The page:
Memphis police collecting data on activists reminds us they did this decades ago in the Civil Rights Movement.
A lawsuit by the ACLU of Tennessee recently produced evidence that Memphis police spied on Black activists. As Yogi Berra said, “It’s like déjà vu all over again.” This is the same city where five decades ago the police spied on Martin Luther King, Jr. It’s the city where he was murdered. And it’s my hometown.
I know enough that I can’t claim surprise, but it hurts all the same to see yet another overstep by law enforcement, one with echoes in the history of the civil rights movement, and, make no mistake, it includes the struggle going on today for civil rights
In 2016 and 2017, Memphis Police Department’s Office of Homeland Security (created after the September 11 attacks) decided it was legally appropriate and a good use of resources to create a fraudulent Facebook profile whose purpose was to deceive activists and gather information from them, including information from private posts. One activist recommended a book by community organizer Saul Alinsky in a private post, and Memphis police collected it. They also collected the names of 58 friends who “liked” it. MPD went further, making a PowerPoint presentation about BLM activists who protested police shootings at several places including an Elvis Presley vigil.
What did police call their surveillance dossier on activists? “Blue Suede Shoes.”
At the vigil, police barricades were used to keep protesters away, but racial profiling of people by police in this particular instance had an ironic result – police refused to let Black protestors pass the barricades, apparently assuming that no white people would protest at an event to honor the King of Rock and Roll. This resulted in some white protestors entering the vigil. As one protestor later explained, “They weren’t stopping the white people. They were just stopping the Black people.”
That PowerPoint presentation, including the names and faces of activists previously arrested at Black Lives Matter protests, went to Memphis police command staff. MPD admitted tracking activists’ associations, including their spouses in one case, and the groups they were involved in, including labor and Palestinian solidarity groups.
MPD claims it “has information from various sources that small groups of individuals use these legitimate public venues to advance their own agenda.” I remember hearing things like this before – 50 years ago, when police spied on Dr. King.
On April 3, 1968, Dr. King landed at the Memphis airport with one more day to live. The police inspector who ran MPD’s Inspectional Bureau, which included the Intelligence Section, ordered officers to the airport for surveillance purposes. The surveillance was justified by MPD, “…not only because Dr. King was a controversial public figure, but also because he had been meeting with local Black militants while in Memphis on prior visits.”
At the same time, the FBI’s COINTELPRO program was told to step up the pressure on activists.
In August of 1967, COINTELPRO activities were authorized against organizations including the Southern Christian Leadership Conference. On March 4, 1968, a COINTELPRO memo described expanded COINTELPRO objectives and for the first time specifically named Dr. King. Among the goals was to “[p]revent the rise of a ‘messiah’ who could unify and electrify the militant Black Nationalist movement.” The memo continued, “… King could be a very real contender for this position should he abandon his supposed obedience to white, liberal doctrines (nonviolence) and embrace Black Nationalism.”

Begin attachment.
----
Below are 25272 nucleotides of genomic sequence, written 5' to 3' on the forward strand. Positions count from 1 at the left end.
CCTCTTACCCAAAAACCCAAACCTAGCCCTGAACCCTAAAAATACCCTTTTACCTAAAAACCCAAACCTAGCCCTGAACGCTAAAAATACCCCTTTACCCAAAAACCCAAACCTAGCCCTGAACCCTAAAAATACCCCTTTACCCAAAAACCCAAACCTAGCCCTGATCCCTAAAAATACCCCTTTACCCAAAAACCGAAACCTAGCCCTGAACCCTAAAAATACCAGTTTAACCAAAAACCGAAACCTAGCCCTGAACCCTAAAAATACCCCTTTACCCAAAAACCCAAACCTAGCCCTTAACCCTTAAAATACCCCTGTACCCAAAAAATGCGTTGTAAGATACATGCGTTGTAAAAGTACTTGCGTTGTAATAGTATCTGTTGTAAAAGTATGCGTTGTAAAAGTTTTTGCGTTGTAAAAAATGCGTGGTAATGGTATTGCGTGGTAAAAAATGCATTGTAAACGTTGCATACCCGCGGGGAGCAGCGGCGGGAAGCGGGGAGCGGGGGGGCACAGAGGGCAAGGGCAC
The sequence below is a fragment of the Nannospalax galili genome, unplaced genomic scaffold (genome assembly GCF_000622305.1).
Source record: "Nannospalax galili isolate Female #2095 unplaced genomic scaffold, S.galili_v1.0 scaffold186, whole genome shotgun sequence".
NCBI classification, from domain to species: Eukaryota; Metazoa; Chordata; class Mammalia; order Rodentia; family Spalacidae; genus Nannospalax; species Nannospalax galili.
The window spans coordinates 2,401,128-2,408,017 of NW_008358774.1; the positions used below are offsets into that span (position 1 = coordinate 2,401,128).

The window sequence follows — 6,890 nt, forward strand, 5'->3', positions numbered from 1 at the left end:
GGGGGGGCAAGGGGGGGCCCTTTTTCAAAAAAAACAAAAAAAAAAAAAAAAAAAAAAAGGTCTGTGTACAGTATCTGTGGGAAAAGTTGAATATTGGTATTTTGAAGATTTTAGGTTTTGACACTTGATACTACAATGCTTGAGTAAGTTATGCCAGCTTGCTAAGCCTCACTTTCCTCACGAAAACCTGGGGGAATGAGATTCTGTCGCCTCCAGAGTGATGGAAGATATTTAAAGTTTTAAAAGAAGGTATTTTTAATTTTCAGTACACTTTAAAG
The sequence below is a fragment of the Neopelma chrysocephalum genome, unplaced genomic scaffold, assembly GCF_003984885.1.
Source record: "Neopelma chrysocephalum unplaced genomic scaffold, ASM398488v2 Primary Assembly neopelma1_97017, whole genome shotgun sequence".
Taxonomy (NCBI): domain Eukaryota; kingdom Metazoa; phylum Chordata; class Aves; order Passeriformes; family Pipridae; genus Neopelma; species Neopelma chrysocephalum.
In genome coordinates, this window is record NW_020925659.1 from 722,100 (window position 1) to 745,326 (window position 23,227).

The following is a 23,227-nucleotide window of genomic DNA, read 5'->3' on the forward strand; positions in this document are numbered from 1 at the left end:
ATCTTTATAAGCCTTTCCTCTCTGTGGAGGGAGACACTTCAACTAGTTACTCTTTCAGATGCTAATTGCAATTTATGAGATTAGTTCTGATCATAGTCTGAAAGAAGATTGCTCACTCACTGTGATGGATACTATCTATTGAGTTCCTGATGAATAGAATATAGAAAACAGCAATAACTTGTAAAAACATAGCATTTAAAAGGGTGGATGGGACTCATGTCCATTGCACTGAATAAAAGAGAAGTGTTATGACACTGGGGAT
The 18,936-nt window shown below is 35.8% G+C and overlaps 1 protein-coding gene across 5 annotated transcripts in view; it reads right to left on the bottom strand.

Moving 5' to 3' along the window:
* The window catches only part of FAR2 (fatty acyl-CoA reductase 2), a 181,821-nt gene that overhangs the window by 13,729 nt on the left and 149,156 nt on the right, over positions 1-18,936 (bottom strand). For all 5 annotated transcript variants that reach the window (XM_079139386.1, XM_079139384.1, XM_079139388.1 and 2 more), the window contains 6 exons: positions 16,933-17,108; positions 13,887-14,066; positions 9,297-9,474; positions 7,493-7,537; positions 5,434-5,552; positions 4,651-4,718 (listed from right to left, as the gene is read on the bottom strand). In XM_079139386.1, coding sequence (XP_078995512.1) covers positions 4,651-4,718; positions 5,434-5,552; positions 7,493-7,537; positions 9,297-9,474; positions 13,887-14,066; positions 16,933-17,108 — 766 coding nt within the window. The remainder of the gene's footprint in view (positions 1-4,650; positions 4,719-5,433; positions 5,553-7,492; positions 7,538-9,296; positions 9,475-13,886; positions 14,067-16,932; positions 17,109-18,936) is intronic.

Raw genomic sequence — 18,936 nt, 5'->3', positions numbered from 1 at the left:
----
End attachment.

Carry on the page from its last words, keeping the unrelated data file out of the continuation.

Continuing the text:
I grew up in Memphis. The city is in my heart – for reasons both good and bad. The last two times I have written about my hometown, it has been with pride and hope. I wrote about the removal of the Nathan Bedford Forrest Monument and its shameful honoring of white supremacy. I wrote about two MPD officers, one Black and one white, who responded to a call from a white woman about a Black person in her neighborhood. The officers were completely respectful in their dealing with the young Black man and ultimately warned the white woman, in the presence of the young man, that she could be arrested if she harassed the young man. This is an example of how police should react to 911 calls seeking to use them to weaponize bias.
Blue Suede Shoes and related surveillance activity take us backwards to a shameful past, not forward to the future we hope for and the racial justice we demand.
If you think the behavior is justified because it contained some information about people who had been arrested at protests, remember, Dr. King was arrested over 30 times in 12 years. He met with Malcom X. MPD was not justified in spying on Dr. King. MPD is not justified in spying on Black Lives Matter.
BLM activists are walking in the shoes of Dr. King and others who came before them. Memphis police should not be walking in the shoes of the police who came before them. The fact that they have represents another in a series of continuing examples of centuries of failings by law enforcement and the intertwined fear of Black liberation.
Maybe Elvis knew what he was talking about: “You can knock me down, Step in my face, Slander my name all over the place. Well do anything that you want to do. But uh-uh honey lay off of them shoes…” Law enforcement won’t stop Black liberation, no matter the color of our shoes.